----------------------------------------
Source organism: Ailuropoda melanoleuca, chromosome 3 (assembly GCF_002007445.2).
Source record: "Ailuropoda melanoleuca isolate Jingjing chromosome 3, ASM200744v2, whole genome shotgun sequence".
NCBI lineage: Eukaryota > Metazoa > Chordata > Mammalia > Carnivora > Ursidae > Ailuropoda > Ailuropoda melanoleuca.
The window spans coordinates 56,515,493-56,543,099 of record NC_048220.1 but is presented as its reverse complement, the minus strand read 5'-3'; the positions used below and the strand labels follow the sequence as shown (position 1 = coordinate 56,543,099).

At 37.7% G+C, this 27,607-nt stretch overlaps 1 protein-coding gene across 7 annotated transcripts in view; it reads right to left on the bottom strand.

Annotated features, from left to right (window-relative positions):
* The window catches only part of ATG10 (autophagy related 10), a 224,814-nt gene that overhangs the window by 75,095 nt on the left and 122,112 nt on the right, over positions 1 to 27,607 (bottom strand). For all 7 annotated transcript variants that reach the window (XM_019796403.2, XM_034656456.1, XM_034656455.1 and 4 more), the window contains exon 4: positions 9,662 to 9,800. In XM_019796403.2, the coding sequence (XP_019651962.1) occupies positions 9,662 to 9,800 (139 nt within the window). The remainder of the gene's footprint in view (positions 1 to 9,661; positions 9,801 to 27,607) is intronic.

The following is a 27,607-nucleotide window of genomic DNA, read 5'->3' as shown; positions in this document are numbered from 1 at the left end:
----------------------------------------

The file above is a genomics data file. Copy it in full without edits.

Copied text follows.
Source organism: Ailuropoda melanoleuca, chromosome 3 (assembly GCF_002007445.2).
Source record: "Ailuropoda melanoleuca isolate Jingjing chromosome 3, ASM200744v2, whole genome shotgun sequence".
NCBI lineage: Eukaryota > Metazoa > Chordata > Mammalia > Carnivora > Ursidae > Ailuropoda > Ailuropoda melanoleuca.
The window spans coordinates 56,515,493-56,543,099 of record NC_048220.1 but is presented as its reverse complement, the minus strand read 5'-3'; the positions used below and the strand labels follow the sequence as shown (position 1 = coordinate 56,543,099).

At 37.7% G+C, this 27,607-nt stretch overlaps 1 protein-coding gene across 7 annotated transcripts in view; it reads right to left on the bottom strand.

Annotated features, from left to right (window-relative positions):
* The window catches only part of ATG10 (autophagy related 10), a 224,814-nt gene that overhangs the window by 75,095 nt on the left and 122,112 nt on the right, over positions 1 to 27,607 (bottom strand). For all 7 annotated transcript variants that reach the window (XM_019796403.2, XM_034656456.1, XM_034656455.1 and 4 more), the window contains exon 4: positions 9,662 to 9,800. In XM_019796403.2, the coding sequence (XP_019651962.1) occupies positions 9,662 to 9,800 (139 nt within the window). The remainder of the gene's footprint in view (positions 1 to 9,661; positions 9,801 to 27,607) is intronic.

The following is a 27,607-nucleotide window of genomic DNA, read 5'->3' as shown; positions in this document are numbered from 1 at the left end: